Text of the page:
It has acquired an unsavoury reputation for being related to cannabis but hemp could turn out to be a remarkable cure for many ailments. Mary Salmon reports.
Hemp has the unfortunate claim to fame of being a relative of cannabis, making many people wary of its properties but hempseed oil, a cousin of the cannabis plant with very little narcotic content, can give relief to sufferers of arthritis, eczema and premenstrual syndrome. In fact, cold-pressed hempseed oil is described as “the most complete source of vegetable nutrition known to man”.
Until recently, there was very little scientific evidence to back up these bold claims, but a new study done by research scientist, Dr Jace Callaway, found the plant is an excellent source of essential fatty acids (EFAs). It also contains several minerals, antioxidants and protein.
“Hempseed oil is rich in both omega-3 and omega- 6 fatty acids and is the single most balanced source available,” says Dr Callaway, who is based at the University of Kuopio, Finland.
EFAs are important for the proper functioning of the immune system, brain health, wound healing and for insulating nerves. They’re found in every cell in the body but as we can’t make them ourselves we need to get them from food.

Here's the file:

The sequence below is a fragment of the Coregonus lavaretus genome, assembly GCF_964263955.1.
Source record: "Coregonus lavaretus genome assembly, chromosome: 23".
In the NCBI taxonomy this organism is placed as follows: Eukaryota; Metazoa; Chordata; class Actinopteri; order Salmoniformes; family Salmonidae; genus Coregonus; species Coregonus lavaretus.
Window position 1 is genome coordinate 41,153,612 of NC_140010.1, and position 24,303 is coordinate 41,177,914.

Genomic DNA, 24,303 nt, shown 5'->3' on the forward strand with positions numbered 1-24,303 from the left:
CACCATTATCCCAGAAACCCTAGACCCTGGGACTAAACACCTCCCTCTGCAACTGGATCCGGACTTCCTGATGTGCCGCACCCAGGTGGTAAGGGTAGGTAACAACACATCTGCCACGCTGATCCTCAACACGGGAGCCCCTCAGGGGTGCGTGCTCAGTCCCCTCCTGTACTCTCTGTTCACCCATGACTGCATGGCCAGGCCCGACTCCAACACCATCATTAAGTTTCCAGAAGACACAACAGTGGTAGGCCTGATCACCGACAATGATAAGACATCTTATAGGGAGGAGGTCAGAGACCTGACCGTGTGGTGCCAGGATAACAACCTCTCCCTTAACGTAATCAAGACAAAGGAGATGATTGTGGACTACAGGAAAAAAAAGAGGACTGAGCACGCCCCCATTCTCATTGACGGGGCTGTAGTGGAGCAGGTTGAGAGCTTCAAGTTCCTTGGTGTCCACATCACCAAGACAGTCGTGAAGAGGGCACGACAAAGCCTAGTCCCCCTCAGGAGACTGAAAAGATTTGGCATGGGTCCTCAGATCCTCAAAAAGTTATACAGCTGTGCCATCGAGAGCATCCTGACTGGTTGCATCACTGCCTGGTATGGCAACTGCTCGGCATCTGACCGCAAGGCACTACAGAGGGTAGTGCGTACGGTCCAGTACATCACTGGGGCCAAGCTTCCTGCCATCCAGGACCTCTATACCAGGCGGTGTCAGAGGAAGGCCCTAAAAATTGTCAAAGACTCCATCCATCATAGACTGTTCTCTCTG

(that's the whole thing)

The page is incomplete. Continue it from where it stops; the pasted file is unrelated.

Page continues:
In contrast to the saturated fat in meat and dairy produce, EFAs are also beneficial for lowering cholesterol and blood pressure.
In the Finnish study, a group of four healthy volunteers took the oil for four weeks, followed by an identical period on linseed oil.Both oils were found to increase levels of EFAs in the blood but researchers were surprised to find that linseed oil actually lowered levels of a fatty acid called GLA, an important anti-inflammatory, while hempseed oil increased the levels.
“GLA is often seen as a miraculous cure for allergic diseases such as eczema, because it helps the immune system function better,” says Dr Callaway.
As well as helping with skin conditions, GLA is the same active ingredient in evening primrose oil that helps to control the symptoms of premenstrual syndrome.
While evening primrose oil is a richer source of GLA than hempseed oil, it has very little omega- 3 fatty acids. Hemp has omega-3, omega-6 and GLA, making it one of the best cold-pressed oils available.
According to London-based nutritionist, Lorraine Perretta, hemp is also a useful beauty aid. “Skin looks better after taking it for a few weeks, as does hair and nails, which become stronger and healthier,” she says.
Nutritionist Amanda Geary – who heads the Food and Mood Project, a nutritional education programme – says hemp products may help ease mental illnesses such as depression and anxiety. “These conditions are often linked to low levels of omega-3 fatty acids,” she says. “These acids are mostly found in oily fish, including mackerel, sardines and salmon, but many of us don’t get enough as we don’t eat the recommended two portions of fish a week. Hempseed oil is a good alternative.”